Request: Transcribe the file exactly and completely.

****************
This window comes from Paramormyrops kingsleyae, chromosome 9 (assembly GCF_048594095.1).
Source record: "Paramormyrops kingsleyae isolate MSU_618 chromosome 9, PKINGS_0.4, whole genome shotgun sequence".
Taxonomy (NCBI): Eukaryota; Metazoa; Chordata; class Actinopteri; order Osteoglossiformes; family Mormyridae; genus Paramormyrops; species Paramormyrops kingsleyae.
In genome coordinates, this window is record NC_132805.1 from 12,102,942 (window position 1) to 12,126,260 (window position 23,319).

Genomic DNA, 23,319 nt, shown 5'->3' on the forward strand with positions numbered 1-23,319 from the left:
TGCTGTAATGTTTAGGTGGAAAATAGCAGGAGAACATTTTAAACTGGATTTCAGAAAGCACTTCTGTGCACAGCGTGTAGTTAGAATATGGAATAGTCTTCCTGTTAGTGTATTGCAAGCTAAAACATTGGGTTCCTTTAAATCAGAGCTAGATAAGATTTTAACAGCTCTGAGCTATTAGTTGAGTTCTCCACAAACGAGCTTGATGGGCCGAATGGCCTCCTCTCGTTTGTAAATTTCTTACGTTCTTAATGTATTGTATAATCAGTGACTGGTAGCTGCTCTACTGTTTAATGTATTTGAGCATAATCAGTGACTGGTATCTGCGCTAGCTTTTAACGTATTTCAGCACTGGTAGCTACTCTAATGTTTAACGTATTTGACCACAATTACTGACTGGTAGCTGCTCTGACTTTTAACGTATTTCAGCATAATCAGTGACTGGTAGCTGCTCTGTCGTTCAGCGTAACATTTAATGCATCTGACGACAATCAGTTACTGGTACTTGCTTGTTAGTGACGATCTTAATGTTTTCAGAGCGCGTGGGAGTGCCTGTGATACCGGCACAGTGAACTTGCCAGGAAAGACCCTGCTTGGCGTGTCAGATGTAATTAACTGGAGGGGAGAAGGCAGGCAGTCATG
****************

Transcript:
This window comes from Paramormyrops kingsleyae, chromosome 9 (assembly GCF_048594095.1).
Source record: "Paramormyrops kingsleyae isolate MSU_618 chromosome 9, PKINGS_0.4, whole genome shotgun sequence".
Taxonomy (NCBI): Eukaryota; Metazoa; Chordata; class Actinopteri; order Osteoglossiformes; family Mormyridae; genus Paramormyrops; species Paramormyrops kingsleyae.
In genome coordinates, this window is record NC_132805.1 from 12,102,942 (window position 1) to 12,126,260 (window position 23,319).

Genomic DNA, 23,319 nt, shown 5'->3' on the forward strand with positions numbered 1-23,319 from the left:
TGCTGTAATGTTTAGGTGGAAAATAGCAGGAGAACATTTTAAACTGGATTTCAGAAAGCACTTCTGTGCACAGCGTGTAGTTAGAATATGGAATAGTCTTCCTGTTAGTGTATTGCAAGCTAAAACATTGGGTTCCTTTAAATCAGAGCTAGATAAGATTTTAACAGCTCTGAGCTATTAGTTGAGTTCTCCACAAACGAGCTTGATGGGCCGAATGGCCTCCTCTCGTTTGTAAATTTCTTACGTTCTTAATGTATTGTATAATCAGTGACTGGTAGCTGCTCTACTGTTTAATGTATTTGAGCATAATCAGTGACTGGTATCTGCGCTAGCTTTTAACGTATTTCAGCACTGGTAGCTACTCTAATGTTTAACGTATTTGACCACAATTACTGACTGGTAGCTGCTCTGACTTTTAACGTATTTCAGCATAATCAGTGACTGGTAGCTGCTCTGTCGTTCAGCGTAACATTTAATGCATCTGACGACAATCAGTTACTGGTACTTGCTTGTTAGTGACGATCTTAATGTTTTCAGAGCGCGTGGGAGTGCCTGTGATACCGGCACAGTGAACTTGCCAGGAAAGACCCTGCTTGGCGTGTCAGATGTAATTAACTGGAGGGGAGAAGGCAGGCAGTCATG